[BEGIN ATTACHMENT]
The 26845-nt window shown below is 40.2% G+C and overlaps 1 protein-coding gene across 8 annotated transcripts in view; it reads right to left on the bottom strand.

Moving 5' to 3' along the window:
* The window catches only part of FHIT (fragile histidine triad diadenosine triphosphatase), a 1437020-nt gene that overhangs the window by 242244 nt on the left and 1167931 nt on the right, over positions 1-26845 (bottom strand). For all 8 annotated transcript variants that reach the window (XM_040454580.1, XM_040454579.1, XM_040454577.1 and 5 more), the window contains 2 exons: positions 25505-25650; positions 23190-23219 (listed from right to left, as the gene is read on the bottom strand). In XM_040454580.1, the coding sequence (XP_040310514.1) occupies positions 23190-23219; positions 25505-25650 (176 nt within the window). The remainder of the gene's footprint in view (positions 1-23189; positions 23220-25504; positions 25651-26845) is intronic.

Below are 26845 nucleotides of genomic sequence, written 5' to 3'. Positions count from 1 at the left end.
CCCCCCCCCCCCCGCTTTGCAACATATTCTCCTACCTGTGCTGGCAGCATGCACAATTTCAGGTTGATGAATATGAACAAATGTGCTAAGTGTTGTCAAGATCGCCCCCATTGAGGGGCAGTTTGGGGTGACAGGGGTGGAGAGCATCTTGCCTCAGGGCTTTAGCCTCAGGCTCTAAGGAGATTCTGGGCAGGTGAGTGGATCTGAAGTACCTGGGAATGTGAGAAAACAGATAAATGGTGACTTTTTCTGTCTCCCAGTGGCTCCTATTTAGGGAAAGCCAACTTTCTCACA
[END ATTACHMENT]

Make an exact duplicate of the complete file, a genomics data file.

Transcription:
The 26845-nt window shown below is 40.2% G+C and overlaps 1 protein-coding gene across 8 annotated transcripts in view; it reads right to left on the bottom strand.

Moving 5' to 3' along the window:
* The window catches only part of FHIT (fragile histidine triad diadenosine triphosphatase), a 1437020-nt gene that overhangs the window by 242244 nt on the left and 1167931 nt on the right, over positions 1-26845 (bottom strand). For all 8 annotated transcript variants that reach the window (XM_040454580.1, XM_040454579.1, XM_040454577.1 and 5 more), the window contains 2 exons: positions 25505-25650; positions 23190-23219 (listed from right to left, as the gene is read on the bottom strand). In XM_040454580.1, the coding sequence (XP_040310514.1) occupies positions 23190-23219; positions 25505-25650 (176 nt within the window). The remainder of the gene's footprint in view (positions 1-23189; positions 23220-25504; positions 25651-26845) is intronic.

Below are 26845 nucleotides of genomic sequence, written 5' to 3'. Positions count from 1 at the left end.
CCCCCCCCCCCCCGCTTTGCAACATATTCTCCTACCTGTGCTGGCAGCATGCACAATTTCAGGTTGATGAATATGAACAAATGTGCTAAGTGTTGTCAAGATCGCCCCCATTGAGGGGCAGTTTGGGGTGACAGGGGTGGAGAGCATCTTGCCTCAGGGCTTTAGCCTCAGGCTCTAAGGAGATTCTGGGCAGGTGAGTGGATCTGAAGTACCTGGGAATGTGAGAAAACAGATAAATGGTGACTTTTTCTGTCTCCCAGTGGCTCCTATTTAGGGAAAGCCAACTTTCTCACA